*) Solomon, David's wise son, mighty king and great builder of a sprawling empire
Hardly, what with Israel & Judah - independent and rivaling countries that were never ruled as a united "Israel" - being uncomfortably squeezed between the vastly mightier Egyptian and Assyrian empires for centuries. Furthermore, the cities attributed to him were built at various times, in a building style that was already in use for centuries (a rather unscientific but perhaps understandable tactic of "forcing the shoe to fit": similar structures were discovered in those cities, so it was automatically assumed they were built at the same time, by the same architect. Once more, reality - in the form of mason's marks and carbon dating, among others - intervened.)
*) When Necho II, pharaoh of Egypt, murdered Josiah king of Judah, he interrupted a line of divinely-blessed rulers, descendants of David called "messiah" (anointed one). Very soon afterwards, the kingdom was eradicated by the invading Babylonians. The majority of people was killed or enslaved; a minority of priests and scribes was exiled (see Psalm 137, "By the rivers of Babylon"). In the face of such adversity, it was no more than natural that stories arose about a possible future messiah who would restore the splendor of the ancient kingdom, a warrior king to establish a divine world state. In the same vein, shi'a muslims are still waiting for their hidden imam (remember that islam is just another iteration of judaism).
If historical events didn't happen as described (which they didn't), there never was a divinely-decreed exodus to (or conquest of) the "holy land" of Israel (there wasn't), a land that never actually existed as such (it didn't: Josiah's unification attempt was the first of its kind, and he was murdered before his plan could be implemented), this makes the whole Judean claim a rather shaky one. No wonder then, that biblical archeologists are hell bent on proving the scripture's veracity, and also that no digging or researching is allowed in the inner city of Jerusalem, as this would undoubtedly divulge several more skeletons from history's closet.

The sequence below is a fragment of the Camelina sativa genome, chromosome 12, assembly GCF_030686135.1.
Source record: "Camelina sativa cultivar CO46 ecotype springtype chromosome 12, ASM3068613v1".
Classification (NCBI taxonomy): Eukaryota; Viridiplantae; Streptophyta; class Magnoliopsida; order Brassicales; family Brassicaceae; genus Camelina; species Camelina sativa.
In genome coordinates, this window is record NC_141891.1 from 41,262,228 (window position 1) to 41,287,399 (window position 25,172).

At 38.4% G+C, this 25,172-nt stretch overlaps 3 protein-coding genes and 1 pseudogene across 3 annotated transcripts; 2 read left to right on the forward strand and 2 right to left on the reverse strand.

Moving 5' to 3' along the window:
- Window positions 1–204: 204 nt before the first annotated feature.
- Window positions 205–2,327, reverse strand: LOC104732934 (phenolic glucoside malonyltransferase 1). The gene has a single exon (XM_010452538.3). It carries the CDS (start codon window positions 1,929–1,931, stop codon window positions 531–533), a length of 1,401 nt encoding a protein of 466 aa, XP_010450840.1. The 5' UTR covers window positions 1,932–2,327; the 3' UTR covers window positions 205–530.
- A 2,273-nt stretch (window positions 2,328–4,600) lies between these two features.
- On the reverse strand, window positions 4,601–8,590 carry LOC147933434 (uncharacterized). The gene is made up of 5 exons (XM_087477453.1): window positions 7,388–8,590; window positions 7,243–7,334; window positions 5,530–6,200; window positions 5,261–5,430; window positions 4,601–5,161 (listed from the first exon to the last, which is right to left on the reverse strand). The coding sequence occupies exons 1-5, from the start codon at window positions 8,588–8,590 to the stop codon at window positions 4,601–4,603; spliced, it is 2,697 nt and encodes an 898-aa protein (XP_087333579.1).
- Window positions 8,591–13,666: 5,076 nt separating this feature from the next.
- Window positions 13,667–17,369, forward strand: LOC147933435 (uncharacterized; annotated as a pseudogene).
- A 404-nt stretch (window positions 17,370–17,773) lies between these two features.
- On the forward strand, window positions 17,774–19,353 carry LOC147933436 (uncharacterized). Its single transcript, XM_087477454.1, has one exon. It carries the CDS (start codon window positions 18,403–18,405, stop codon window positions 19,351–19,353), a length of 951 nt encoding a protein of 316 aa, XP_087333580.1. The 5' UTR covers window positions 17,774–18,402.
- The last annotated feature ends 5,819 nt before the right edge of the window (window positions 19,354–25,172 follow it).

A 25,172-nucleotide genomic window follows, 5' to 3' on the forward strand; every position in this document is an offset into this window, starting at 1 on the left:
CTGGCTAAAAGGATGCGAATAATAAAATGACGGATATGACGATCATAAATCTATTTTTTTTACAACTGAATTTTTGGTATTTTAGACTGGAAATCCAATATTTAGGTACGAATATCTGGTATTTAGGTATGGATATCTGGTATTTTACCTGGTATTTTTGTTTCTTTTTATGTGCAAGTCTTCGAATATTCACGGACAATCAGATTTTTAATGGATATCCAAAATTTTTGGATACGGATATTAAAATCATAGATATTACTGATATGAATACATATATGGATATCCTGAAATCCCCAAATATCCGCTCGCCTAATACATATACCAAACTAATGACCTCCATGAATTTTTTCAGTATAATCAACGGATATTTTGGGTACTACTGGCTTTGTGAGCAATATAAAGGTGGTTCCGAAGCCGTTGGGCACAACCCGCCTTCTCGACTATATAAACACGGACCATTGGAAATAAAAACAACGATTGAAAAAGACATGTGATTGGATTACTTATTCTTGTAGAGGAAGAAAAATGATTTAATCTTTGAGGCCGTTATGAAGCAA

I think these findings show us the correct way of interpreting the bible: it is history after all - history of sorts, though. Several of these stories were "true" in that they actually happened, but most events have been heavily tampered with, an overarching narrative juxtaposed to fit a political as well as a spiritual agenda. In a sense, it would be better to call the book propaganda, an attempt to unify the exiled, subjugated and broken-spirited people of Judah to retain their identity. To that extent, great statesmen, people, countries and even gods were seriously downplayed, and their achievements unscrupulously falsified & confiscated. Seen in this light, we can safely discard all metaphorical interpretations, as the old testament in the end boils down to a ruthless socio-political pamphlet, no doubt interesting and exciting for archeologists to reconstruct, but devoid of any supernatural content.
So, to paraphrase the X Files: the truth really is out there. Anybody can go and look at archeological sites or the millions of artifacts exhibited in museums all over the world, or read any of the thousands of books and articles published on the matter. If, in the face of this overwhelming amount of evidence, you still want to pretend that it's all a true story, I'd have to accuse you of wilful stupidity. Or maybe, as I suspect, many religious people do have an inkling that not all is well with the bedrock of their faith, so they just close their eyes/minds (for whatever reasons), pretend they still believe it all and hand the same old nonsense down to their kids, perpetuating the folly. (Even worse, in my view, are "progressive" christians who don't believe in large parts of the bible and cheerfully sacrifice most of the consistency and even necessity for some "eternal" truths and moral values, carefully cherrypicked from amidst the rubble. In which case, why not simply ditch these fairytales altogether and stick with humanism, I'd say.) Because once you start designating certain parts of the mythology as fairy tales, or at the very least heavily distorted political history, instead of divine revelation, the whole edifice might come tumbling down, even without the help of a trumpet. I for one think that should be thoroughly exhilarating and liberating.
[For further details, I recommend for instance the illuminating "The Bible Unearthed" by Israel Finkelstein & Neil Asher Silberman]